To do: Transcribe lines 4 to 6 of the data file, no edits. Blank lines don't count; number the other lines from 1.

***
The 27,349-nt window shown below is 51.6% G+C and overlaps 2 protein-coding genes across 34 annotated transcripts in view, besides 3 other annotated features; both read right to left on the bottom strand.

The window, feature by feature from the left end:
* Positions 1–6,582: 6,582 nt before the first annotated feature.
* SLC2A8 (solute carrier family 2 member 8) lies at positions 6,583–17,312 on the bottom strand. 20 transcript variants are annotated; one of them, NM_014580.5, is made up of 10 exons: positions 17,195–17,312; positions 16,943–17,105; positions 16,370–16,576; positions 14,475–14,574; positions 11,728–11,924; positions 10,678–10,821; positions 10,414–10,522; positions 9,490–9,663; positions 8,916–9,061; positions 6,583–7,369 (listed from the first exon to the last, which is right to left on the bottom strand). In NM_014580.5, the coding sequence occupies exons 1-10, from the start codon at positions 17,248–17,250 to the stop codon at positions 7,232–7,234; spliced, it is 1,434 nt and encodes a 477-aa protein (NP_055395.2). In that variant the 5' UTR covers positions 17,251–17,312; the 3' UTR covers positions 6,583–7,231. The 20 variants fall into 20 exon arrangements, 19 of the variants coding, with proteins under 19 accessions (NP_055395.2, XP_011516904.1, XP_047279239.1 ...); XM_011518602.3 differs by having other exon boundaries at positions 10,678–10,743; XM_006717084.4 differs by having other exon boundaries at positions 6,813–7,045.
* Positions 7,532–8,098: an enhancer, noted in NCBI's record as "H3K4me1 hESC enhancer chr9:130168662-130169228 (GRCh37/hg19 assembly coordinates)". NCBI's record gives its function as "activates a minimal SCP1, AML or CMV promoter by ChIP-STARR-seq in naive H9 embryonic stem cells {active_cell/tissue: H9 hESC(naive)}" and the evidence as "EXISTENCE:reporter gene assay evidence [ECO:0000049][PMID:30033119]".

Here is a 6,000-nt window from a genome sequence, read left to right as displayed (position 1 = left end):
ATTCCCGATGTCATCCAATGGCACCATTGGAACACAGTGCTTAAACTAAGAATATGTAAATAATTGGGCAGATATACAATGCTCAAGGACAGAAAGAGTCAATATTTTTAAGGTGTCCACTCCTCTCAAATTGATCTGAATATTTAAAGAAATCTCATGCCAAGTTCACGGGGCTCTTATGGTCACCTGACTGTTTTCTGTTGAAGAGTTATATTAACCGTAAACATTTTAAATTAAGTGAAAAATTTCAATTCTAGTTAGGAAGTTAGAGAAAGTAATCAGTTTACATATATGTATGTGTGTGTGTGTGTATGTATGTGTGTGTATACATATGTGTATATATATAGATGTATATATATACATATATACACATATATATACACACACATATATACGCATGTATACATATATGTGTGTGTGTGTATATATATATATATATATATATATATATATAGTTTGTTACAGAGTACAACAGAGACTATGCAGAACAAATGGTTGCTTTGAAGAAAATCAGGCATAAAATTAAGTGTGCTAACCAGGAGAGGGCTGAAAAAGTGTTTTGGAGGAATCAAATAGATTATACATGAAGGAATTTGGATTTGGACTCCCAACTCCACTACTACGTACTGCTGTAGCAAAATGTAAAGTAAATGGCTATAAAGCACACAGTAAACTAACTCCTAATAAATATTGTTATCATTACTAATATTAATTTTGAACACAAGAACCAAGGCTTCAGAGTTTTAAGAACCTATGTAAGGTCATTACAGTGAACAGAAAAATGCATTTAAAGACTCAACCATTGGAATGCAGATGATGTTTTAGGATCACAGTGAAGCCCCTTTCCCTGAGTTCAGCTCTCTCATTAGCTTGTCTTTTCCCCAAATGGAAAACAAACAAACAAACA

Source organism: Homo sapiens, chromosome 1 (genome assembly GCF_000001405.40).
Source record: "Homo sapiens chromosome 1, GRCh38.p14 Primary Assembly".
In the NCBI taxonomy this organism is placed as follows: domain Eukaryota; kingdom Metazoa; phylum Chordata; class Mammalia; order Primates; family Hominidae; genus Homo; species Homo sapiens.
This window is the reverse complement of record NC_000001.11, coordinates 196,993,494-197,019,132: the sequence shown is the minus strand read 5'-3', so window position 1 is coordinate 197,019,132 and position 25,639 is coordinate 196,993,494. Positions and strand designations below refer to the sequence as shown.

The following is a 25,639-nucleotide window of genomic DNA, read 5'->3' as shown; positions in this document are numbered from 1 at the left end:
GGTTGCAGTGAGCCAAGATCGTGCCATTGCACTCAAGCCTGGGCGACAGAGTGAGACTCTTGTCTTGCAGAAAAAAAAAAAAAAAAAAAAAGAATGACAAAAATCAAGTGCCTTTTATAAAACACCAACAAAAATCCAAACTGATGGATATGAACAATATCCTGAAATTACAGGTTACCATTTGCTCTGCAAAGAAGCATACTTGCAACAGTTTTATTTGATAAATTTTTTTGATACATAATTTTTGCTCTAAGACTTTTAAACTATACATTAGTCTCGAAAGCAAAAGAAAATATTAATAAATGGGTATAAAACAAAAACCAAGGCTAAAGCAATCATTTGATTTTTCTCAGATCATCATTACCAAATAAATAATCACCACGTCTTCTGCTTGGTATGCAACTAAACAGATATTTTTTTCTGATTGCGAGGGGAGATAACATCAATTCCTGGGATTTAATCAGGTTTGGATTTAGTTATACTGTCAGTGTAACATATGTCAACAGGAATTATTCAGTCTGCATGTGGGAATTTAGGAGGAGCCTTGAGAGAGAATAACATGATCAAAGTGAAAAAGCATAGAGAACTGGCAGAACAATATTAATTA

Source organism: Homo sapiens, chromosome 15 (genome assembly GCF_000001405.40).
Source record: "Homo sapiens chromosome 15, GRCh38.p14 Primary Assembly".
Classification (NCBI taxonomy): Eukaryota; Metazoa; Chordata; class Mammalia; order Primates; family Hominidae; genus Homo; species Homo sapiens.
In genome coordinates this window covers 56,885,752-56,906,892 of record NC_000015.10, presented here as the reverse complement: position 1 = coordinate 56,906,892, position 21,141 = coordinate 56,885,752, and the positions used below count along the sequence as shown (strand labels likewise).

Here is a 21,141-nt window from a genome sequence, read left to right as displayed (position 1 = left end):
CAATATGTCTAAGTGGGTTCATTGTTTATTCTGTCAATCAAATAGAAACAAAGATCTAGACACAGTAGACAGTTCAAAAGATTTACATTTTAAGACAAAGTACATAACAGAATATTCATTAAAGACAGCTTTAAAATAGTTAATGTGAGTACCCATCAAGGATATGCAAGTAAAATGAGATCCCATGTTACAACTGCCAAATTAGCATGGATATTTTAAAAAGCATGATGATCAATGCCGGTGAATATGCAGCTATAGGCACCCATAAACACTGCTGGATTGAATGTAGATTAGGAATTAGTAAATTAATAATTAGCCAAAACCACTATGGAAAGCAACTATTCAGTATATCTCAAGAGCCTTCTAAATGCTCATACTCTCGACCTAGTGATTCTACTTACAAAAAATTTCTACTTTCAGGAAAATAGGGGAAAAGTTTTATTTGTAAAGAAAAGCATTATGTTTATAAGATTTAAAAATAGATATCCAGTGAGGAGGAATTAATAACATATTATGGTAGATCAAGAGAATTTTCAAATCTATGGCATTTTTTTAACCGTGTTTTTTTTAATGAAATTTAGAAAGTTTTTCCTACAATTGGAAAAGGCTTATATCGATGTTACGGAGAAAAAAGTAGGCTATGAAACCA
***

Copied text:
* SLC2A8 (solute carrier family 2 member 8) lies at positions 6,583–17,312 on the bottom strand. 20 transcript variants are annotated; one of them, NM_014580.5, is made up of 10 exons: positions 17,195–17,312; positions 16,943–17,105; positions 16,370–16,576; positions 14,475–14,574; positions 11,728–11,924; positions 10,678–10,821; positions 10,414–10,522; positions 9,490–9,663; positions 8,916–9,061; positions 6,583–7,369 (listed from the first exon to the last, which is right to left on the bottom strand). In NM_014580.5, the coding sequence occupies exons 1-10, from the start codon at positions 17,248–17,250 to the stop codon at positions 7,232–7,234; spliced, it is 1,434 nt and encodes a 477-aa protein (NP_055395.2). In that variant the 5' UTR covers positions 17,251–17,312; the 3' UTR covers positions 6,583–7,231. The 20 variants fall into 20 exon arrangements, 19 of the variants coding, with proteins under 19 accessions (NP_055395.2, XP_011516904.1, XP_047279239.1 ...); XM_011518602.3 differs by having other exon boundaries at positions 10,678–10,743; XM_006717084.4 differs by having other exon boundaries at positions 6,813–7,045.
* Positions 7,532–8,098: an enhancer, noted in NCBI's record as "H3K4me1 hESC enhancer chr9:130168662-130169228 (GRCh37/hg19 assembly coordinates)". NCBI's record gives its function as "activates a minimal SCP1, AML or CMV promoter by ChIP-STARR-seq in naive H9 embryonic stem cells {active_cell/tissue: H9 hESC(naive)}" and the evidence as "EXISTENCE:reporter gene assay evidence [ECO:0000049][PMID:30033119]".

Here is a 6,000-nt window from a genome sequence, read left to right as displayed (position 1 = left end):